Multi-site imaging studies are becoming increasingly common.
Combining imaging data across sites introduces non-biological sources of variation that arise from the use of different scanner hardware and acquisition protocols.
E.g., field strength, manufacturer, subject positioning
Scanner effects or site effects are similar to batch effects in the genomics literature
Known to affect measurement of regional volumes, cortical thickness, voxel-based morphometry, …
More generally, structural, functional, diffusion tensor, and other types of images and features extracted from them may exhibit scanner effects
Need to eliminate or account for scanner effects in downstream statistical analyses
Most critical if sites or scanners are imbalanced with respect to other variables such as age, sex, race, clinical status
Simply including scanner as a confounding variable may not work well (Rao et al. 2017)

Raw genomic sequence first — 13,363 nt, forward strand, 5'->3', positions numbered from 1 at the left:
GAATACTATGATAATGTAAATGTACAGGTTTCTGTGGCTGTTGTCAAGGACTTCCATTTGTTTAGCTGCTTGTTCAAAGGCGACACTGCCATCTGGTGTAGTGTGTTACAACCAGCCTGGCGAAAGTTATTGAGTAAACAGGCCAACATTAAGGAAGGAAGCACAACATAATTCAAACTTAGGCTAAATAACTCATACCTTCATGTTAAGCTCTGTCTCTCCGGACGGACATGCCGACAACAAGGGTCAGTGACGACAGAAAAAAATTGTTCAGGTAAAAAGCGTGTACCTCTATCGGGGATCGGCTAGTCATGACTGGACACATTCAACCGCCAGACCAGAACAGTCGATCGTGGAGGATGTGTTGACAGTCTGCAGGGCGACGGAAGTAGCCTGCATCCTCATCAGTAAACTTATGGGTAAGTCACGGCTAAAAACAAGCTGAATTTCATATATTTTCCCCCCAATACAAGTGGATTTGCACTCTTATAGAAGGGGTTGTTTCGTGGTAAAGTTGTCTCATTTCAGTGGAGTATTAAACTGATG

Several methods for estimating and removing unwanted sources of variation due to site/scanner have been adapted to neuroimaging data.
In this tutorial we will use ComBat (Johnson, Li, and Rabinovic 2007; Fortin et al. 2018) to harmonize cortical thicknesses from the ADNI data.
ComBat has been shown to effectively reduce scanner-to-scanner variability while preserving biological associations.
ADNI Cortical Thickness Data
The Alzheimer’s Disease Neuroimaging Initiative (ADNI) is a multi-million dollar study funded by public and private sources.
National Institute on Aging, the National Institute of Biomedical Imaging and Bioengineering, the Food and Drug Administration, private pharmaceutical companies, and non-profit organizations.
The goals of the ADNI are to better understand progression from normal aging to mild cognitive impairment (MCI) and early Alzheimer’s disease (AD) and determine effective biomarkers for disease diagnosis, monitoring, and treatment development.
We estimated cortical thicknesses from a subset of initial subject visits (N=187)
Mix of male/female aged 56-91
Mix of healthy controls (46), MCI (93), and AD (48) diagnoses at baseline
Our subset consists of images aquired from scanners at 17 different sites